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Bali: Where Divine Serenity Meets Earthly Enchantment

By Mohammed Darwish

As the sun rises over the island, the serene early morning hours in Bali wash away the city symphony of a preceding night. Children’s laughter and the gentle hum of traffic signal a new beginning, marked by the ritual of prayer and puja - a reverent homage to the universe and its mysteries.

This daily observance welcomes a renewed identity for the day ahead. Prayer in Bali takes many forms, yet it is always imbued with a profound sense of gratitude.


The Balinese express their appreciation for the fertile land that provides so abundantly.

This gratitude is manifest in the offerings of the puja worship ritual, visible everywhere: flowers, water, food, and even tobacco, all presented as gifts to the divine.


Significance of tobacco

According to local tradition, tobacco cigarettes hold particular symbolic significance in Balinese religious offerings.

The Balinese regard tobacco as a sacred gift from the earth, frequently incorporating it into puja rituals.


Tobacco cuts across social divides, being consumed by people from all walks of life—sinners and saints, young and old alike. In this manner, tobacco brings together community members through shared ritual practice. Every corner of Bali seems to be ornamented with large statues, both religious and secular.

The nation appears passionate about the creation and collection of these statues, each bearing rich history and symbolism. These statues act as reminders of the island’s vibrant cultural heritage and its deep connection to the spiritual realm.



Deeply rooted in Balinese culture is the concept of Tri Hita Karana, which emphasises maintaining a harmonious relationship between humans and the spiritual realm, the community, and the environment.

This principle is evident in various aspects of Balinese life, including architecture, arts, rituals, and customs. It is viewed as a way to sustain a spiritually fulfilling life in harmony with the divine, community, and nature.


Magic of Bali

Often referred to as “The Island of the Gods,” Bali’s reverence may be attributed to the majestic Mount Batur, the encompassing ocean, or the generosity of its fertile land.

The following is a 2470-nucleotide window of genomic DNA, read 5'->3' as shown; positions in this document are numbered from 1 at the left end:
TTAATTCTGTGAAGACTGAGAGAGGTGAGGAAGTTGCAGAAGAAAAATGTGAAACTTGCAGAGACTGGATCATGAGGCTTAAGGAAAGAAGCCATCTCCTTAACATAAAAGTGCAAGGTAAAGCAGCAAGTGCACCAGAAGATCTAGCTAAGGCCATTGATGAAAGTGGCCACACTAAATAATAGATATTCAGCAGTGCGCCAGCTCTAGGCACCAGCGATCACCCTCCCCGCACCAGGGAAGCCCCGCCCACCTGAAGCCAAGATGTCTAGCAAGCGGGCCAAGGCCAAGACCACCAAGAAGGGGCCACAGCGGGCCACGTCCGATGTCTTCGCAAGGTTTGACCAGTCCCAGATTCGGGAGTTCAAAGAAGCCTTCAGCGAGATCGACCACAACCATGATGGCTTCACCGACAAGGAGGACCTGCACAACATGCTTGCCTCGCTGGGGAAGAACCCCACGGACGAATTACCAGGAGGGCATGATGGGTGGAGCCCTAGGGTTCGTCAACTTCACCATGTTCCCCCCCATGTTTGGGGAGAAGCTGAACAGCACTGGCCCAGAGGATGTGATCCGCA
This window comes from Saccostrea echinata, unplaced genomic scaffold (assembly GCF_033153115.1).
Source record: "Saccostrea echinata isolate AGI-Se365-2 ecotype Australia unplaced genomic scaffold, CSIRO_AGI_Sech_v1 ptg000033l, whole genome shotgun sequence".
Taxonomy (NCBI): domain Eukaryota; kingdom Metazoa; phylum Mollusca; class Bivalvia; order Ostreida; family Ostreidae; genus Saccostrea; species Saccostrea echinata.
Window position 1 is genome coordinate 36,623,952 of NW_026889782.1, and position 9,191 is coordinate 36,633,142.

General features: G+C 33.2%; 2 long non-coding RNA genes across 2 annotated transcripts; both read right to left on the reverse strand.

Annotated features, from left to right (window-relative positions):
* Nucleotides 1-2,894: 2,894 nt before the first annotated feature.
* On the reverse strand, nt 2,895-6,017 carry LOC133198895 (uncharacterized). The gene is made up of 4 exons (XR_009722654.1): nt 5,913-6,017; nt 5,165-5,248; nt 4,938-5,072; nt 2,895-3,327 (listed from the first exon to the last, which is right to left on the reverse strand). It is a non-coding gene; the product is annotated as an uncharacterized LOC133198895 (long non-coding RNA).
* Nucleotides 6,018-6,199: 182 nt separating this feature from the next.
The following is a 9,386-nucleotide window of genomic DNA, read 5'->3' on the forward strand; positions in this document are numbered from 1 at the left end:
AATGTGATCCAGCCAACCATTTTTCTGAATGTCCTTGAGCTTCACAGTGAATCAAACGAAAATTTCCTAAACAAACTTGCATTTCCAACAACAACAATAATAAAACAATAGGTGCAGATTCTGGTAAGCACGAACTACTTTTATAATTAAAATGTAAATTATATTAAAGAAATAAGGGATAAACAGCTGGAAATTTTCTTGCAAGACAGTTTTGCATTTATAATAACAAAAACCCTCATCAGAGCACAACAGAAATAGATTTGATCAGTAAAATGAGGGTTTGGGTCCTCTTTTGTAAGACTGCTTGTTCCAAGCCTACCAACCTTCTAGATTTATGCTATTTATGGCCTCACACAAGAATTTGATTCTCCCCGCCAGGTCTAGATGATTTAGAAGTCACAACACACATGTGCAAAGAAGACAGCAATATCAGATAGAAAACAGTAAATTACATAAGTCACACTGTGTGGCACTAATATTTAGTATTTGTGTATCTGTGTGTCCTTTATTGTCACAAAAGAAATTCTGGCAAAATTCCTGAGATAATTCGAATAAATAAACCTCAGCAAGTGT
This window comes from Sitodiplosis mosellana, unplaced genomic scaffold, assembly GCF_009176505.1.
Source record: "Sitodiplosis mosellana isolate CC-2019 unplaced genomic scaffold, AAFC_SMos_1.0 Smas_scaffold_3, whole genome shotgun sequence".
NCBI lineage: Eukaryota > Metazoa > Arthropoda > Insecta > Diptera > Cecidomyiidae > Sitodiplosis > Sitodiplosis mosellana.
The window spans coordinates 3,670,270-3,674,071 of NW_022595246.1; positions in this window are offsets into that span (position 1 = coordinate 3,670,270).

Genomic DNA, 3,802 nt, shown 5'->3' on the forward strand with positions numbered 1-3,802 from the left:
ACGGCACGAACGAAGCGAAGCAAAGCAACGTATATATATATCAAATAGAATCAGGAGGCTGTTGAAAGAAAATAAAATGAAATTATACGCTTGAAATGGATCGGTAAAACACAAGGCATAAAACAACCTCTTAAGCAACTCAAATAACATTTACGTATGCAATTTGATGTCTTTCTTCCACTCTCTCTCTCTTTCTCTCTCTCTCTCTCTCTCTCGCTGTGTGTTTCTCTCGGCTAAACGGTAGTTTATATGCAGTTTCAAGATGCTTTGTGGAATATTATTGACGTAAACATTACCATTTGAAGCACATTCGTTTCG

One cannot discuss the magic of Bali without mentioning the pristine beaches and coral reefs, which are considered by locals to be sacred manifestations of the divine.

The richness of the harvest is supported by an old tradition of processing their produce.

One area where this is clear is in the way the Balinese process their coffee; Olah Mentah, or raw processing, involves removing the bean from the coffee fruit before it is dried.


This method makes Balinese coffee rather bright and highly toned than coffees from other regions of Indonesia.

Every night, Uluwatu Temple hosts the spectacular Kecak Fire Dance, which is a sight not to be missed.

This performance has a big chorus of men singing the “cak” motif rhythmically as they portray episodes from the Ramayana.

Dancers move amid the flames as the intensity and tempo builds up, producing a trance-like vibe.


Gates of Heaven

A visit to Lempuyang Temple, one of the six holiest sites on the island, is essential.

The most famous part is the Gates of Heaven, where visitors are asked to wrap a garment around their waist as they ascend to the top.

The view from the summit, where heritage and nature converge, is a truly enchanting experience.

Bali’s charming mystique, which couldn’t be comprehended in a tenday trip, lies in its ability to transport visitors to a realm where the divine and the earthly converge.

Every aspect of this island reflects a deep reverence for the spiritual.

A visit to Bali is not merely a holiday, but a transformative journey that lingers long after one has departed.